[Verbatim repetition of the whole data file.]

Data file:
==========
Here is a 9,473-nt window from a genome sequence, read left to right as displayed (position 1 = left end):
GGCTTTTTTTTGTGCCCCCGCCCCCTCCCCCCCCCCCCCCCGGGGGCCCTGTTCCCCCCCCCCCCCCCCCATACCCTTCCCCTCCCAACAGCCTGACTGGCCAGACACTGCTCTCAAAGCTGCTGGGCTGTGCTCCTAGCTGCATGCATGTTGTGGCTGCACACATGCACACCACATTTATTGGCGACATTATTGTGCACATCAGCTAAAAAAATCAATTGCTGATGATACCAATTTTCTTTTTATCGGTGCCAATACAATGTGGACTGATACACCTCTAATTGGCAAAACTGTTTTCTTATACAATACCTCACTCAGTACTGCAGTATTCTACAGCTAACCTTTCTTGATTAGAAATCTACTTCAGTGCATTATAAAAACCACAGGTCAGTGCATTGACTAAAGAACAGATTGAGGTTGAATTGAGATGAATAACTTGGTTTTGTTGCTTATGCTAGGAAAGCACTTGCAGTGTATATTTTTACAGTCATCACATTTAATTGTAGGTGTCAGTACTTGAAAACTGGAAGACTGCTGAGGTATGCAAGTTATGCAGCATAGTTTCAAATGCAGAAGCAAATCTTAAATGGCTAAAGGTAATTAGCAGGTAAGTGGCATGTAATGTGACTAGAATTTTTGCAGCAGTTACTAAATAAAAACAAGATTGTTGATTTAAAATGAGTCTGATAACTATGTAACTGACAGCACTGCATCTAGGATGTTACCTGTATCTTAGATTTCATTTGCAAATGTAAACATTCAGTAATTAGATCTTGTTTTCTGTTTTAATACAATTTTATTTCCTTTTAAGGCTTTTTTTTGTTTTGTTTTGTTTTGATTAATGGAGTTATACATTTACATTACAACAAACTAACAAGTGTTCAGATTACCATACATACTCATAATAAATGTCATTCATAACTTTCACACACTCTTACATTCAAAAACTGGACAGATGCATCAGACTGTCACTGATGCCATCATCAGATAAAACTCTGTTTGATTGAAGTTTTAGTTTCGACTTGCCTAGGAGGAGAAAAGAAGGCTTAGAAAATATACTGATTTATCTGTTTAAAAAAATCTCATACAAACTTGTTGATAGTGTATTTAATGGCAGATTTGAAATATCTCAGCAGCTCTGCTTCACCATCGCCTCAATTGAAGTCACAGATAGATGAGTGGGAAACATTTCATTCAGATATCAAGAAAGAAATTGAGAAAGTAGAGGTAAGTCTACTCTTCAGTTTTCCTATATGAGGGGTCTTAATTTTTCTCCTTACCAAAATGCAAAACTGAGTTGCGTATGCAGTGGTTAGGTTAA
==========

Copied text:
Here is a 9,473-nt window from a genome sequence, read left to right as displayed (position 1 = left end):
GGCTTTTTTTTGTGCCCCCGCCCCCTCCCCCCCCCCCCCCCGGGGGCCCTGTTCCCCCCCCCCCCCCCCCATACCCTTCCCCTCCCAACAGCCTGACTGGCCAGACACTGCTCTCAAAGCTGCTGGGCTGTGCTCCTAGCTGCATGCATGTTGTGGCTGCACACATGCACACCACATTTATTGGCGACATTATTGTGCACATCAGCTAAAAAAATCAATTGCTGATGATACCAATTTTCTTTTTATCGGTGCCAATACAATGTGGACTGATACACCTCTAATTGGCAAAACTGTTTTCTTATACAATACCTCACTCAGTACTGCAGTATTCTACAGCTAACCTTTCTTGATTAGAAATCTACTTCAGTGCATTATAAAAACCACAGGTCAGTGCATTGACTAAAGAACAGATTGAGGTTGAATTGAGATGAATAACTTGGTTTTGTTGCTTATGCTAGGAAAGCACTTGCAGTGTATATTTTTACAGTCATCACATTTAATTGTAGGTGTCAGTACTTGAAAACTGGAAGACTGCTGAGGTATGCAAGTTATGCAGCATAGTTTCAAATGCAGAAGCAAATCTTAAATGGCTAAAGGTAATTAGCAGGTAAGTGGCATGTAATGTGACTAGAATTTTTGCAGCAGTTACTAAATAAAAACAAGATTGTTGATTTAAAATGAGTCTGATAACTATGTAACTGACAGCACTGCATCTAGGATGTTACCTGTATCTTAGATTTCATTTGCAAATGTAAACATTCAGTAATTAGATCTTGTTTTCTGTTTTAATACAATTTTATTTCCTTTTAAGGCTTTTTTTTGTTTTGTTTTGTTTTGATTAATGGAGTTATACATTTACATTACAACAAACTAACAAGTGTTCAGATTACCATACATACTCATAATAAATGTCATTCATAACTTTCACACACTCTTACATTCAAAAACTGGACAGATGCATCAGACTGTCACTGATGCCATCATCAGATAAAACTCTGTTTGATTGAAGTTTTAGTTTCGACTTGCCTAGGAGGAGAAAAGAAGGCTTAGAAAATATACTGATTTATCTGTTTAAAAAAATCTCATACAAACTTGTTGATAGTGTATTTAATGGCAGATTTGAAATATCTCAGCAGCTCTGCTTCACCATCGCCTCAATTGAAGTCACAGATAGATGAGTGGGAAACATTTCATTCAGATATCAAGAAAGAAATTGAGAAAGTAGAGGTAAGTCTACTCTTCAGTTTTCCTATATGAGGGGTCTTAATTTTTCTCCTTACCAAAATGCAAAACTGAGTTGCGTATGCAGTGGTTAGGTTAA